Malaria is a serious, sometimes fatal disease caused by a parasite that commonly infects a certain type of mosquito that feeds on humans and infects red blood cells. People who contract malaria typically become very sick with high fevers, shaking chills, and flu-like illness.
Antimalarial drugs appear to follow a typical pattern; with early effectiveness eventually limiting by the emergence of drug resistance. a new assay using whole blood; that simplifies the genetic analysis of malarial parasites by completely eliminating processing steps.
However, this provides rapid access to critical information associating with resistance to antimalarials at the point of care; avoiding the time, expense; and effort of having the sample sending to a central laboratory; and allowing clinicians to quickly re-evaluate treatment options.
Blood contains a wealth of genetic information, but currently must undergo significant processing to remove components that interfere with molecular analyses. This study, which analyzing a single mutation in a malaria parasite; provides the first steps to do just that: a drop of blood can be using directly, without any additional processing, to assess a range of genetic data.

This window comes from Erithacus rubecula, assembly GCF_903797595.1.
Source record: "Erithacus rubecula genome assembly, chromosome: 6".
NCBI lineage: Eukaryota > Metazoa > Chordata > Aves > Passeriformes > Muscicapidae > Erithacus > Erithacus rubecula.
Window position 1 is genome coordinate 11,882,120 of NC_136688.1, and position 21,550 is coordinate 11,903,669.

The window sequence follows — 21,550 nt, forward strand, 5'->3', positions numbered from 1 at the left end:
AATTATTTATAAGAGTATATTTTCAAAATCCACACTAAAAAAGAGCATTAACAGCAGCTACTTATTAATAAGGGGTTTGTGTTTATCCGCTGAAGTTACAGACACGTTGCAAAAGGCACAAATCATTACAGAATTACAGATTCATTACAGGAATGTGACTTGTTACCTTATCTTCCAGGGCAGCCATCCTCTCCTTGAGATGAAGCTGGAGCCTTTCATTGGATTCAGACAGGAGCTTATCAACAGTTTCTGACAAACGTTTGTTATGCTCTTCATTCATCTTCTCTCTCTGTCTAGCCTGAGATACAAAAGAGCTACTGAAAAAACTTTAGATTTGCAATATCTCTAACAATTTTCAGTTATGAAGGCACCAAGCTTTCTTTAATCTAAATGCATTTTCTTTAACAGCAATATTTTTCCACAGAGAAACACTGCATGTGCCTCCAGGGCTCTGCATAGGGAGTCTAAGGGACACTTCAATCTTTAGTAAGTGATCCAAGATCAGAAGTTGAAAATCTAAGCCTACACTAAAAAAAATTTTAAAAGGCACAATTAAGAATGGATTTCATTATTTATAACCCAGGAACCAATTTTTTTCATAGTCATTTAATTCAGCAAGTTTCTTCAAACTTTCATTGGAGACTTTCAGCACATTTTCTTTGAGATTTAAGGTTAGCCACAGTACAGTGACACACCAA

But although molecular detection is perhaps the most efficient method; it is also the most complex because it requires DNA extraction and PCR instrumentation. By creating a procedure that overcomes the obstacles presented by blood, we have developed a simple method to quickly identify mutations associated with drug resistance.
Tools for DNA analysis
As a consequence, higher throughput testing and more rapid sample to result turnaround will be possible. To mitigate the inhibition by blood components, we redesigned the molecular tools used for DNA analysis. We utilized reporter dyes that are more optically compatible with blood; which were combining with a specific type of DNA subunit to accurately pinpoint mutations.
But according to the World Malaria Report 2018, there were 219 million cases of malaria globally in 2017 resulting in 435,000 malaria deaths. Although antimalarial drugs are often effective, outcomes are worse for those who are drug resistant. These drug-resistant parasites must not spread; we know from previous generations of drugs that the consequences can be catastrophic. To prevent further spread, the geographic location of drug-resistant parasites must be known.